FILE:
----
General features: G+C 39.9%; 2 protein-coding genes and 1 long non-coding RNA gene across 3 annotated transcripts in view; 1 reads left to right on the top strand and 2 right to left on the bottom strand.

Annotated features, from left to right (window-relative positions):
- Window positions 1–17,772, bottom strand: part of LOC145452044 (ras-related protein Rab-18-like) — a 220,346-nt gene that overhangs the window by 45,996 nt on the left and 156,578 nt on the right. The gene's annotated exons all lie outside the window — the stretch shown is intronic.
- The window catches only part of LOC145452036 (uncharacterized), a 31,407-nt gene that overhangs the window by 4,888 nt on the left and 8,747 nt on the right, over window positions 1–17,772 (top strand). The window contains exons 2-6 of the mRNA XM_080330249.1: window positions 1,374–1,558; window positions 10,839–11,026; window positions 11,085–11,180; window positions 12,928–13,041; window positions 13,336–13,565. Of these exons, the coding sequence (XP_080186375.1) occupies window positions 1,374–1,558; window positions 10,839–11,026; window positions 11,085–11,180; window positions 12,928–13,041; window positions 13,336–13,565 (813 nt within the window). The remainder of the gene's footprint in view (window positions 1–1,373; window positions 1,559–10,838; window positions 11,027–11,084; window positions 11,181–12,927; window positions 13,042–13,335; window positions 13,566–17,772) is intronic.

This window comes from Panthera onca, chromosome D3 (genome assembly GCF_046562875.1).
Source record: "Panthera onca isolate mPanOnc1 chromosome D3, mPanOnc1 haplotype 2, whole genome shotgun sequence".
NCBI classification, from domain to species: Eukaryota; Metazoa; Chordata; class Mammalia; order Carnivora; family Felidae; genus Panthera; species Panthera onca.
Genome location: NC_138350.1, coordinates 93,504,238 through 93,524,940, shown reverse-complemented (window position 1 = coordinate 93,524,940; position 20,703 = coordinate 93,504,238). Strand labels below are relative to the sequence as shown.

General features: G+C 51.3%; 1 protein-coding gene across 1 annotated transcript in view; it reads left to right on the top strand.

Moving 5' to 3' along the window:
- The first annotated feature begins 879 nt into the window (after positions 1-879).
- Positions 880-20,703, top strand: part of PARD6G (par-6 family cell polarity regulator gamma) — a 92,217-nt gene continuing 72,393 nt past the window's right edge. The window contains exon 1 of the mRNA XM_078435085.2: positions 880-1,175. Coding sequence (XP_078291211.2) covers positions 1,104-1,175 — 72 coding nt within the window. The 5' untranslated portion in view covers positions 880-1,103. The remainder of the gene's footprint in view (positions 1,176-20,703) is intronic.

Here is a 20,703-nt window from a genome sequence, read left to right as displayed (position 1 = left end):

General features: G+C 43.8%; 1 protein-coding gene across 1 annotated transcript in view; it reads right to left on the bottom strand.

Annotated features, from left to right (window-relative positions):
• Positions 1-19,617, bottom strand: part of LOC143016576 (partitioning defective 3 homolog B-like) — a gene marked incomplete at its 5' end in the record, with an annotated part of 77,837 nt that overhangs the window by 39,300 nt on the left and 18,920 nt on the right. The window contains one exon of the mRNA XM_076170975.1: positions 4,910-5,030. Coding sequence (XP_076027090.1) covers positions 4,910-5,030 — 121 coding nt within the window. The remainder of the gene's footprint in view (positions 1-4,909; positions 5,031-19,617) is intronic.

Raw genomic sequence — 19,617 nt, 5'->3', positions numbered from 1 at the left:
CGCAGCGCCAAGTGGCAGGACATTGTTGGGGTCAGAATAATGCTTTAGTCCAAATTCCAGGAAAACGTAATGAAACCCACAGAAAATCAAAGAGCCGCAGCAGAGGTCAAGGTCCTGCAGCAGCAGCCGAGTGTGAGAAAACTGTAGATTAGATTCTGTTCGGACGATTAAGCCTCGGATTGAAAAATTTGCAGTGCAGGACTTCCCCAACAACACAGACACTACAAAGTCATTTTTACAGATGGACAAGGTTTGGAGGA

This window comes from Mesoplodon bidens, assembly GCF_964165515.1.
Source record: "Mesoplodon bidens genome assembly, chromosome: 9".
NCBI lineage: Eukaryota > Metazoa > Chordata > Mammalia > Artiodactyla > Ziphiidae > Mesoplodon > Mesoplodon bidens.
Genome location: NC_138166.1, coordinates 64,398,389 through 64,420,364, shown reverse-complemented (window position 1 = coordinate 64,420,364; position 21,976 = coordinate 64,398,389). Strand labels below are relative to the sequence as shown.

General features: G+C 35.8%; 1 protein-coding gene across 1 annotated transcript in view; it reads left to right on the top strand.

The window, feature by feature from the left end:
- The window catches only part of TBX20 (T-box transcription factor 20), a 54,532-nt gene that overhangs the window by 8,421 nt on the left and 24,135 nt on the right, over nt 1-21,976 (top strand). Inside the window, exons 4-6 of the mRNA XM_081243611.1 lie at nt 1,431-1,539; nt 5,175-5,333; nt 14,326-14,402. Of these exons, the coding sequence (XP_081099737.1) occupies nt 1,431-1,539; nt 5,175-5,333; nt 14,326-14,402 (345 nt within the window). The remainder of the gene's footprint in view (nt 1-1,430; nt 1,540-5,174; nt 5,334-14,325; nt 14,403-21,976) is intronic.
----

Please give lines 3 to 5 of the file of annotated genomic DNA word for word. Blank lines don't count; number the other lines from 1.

- Window positions 1–17,772, bottom strand: part of LOC145452044 (ras-related protein Rab-18-like) — a 220,346-nt gene that overhangs the window by 45,996 nt on the left and 156,578 nt on the right. The gene's annotated exons all lie outside the window — the stretch shown is intronic.
- The window catches only part of LOC145452036 (uncharacterized), a 31,407-nt gene that overhangs the window by 4,888 nt on the left and 8,747 nt on the right, over window positions 1–17,772 (top strand). The window contains exons 2-6 of the mRNA XM_080330249.1: window positions 1,374–1,558; window positions 10,839–11,026; window positions 11,085–11,180; window positions 12,928–13,041; window positions 13,336–13,565. Of these exons, the coding sequence (XP_080186375.1) occupies window positions 1,374–1,558; window positions 10,839–11,026; window positions 11,085–11,180; window positions 12,928–13,041; window positions 13,336–13,565 (813 nt within the window). The remainder of the gene's footprint in view (window positions 1–1,373; window positions 1,559–10,838; window positions 11,027–11,084; window positions 11,181–12,927; window positions 13,042–13,335; window positions 13,566–17,772) is intronic.

This window comes from Panthera onca, chromosome D3 (genome assembly GCF_046562875.1).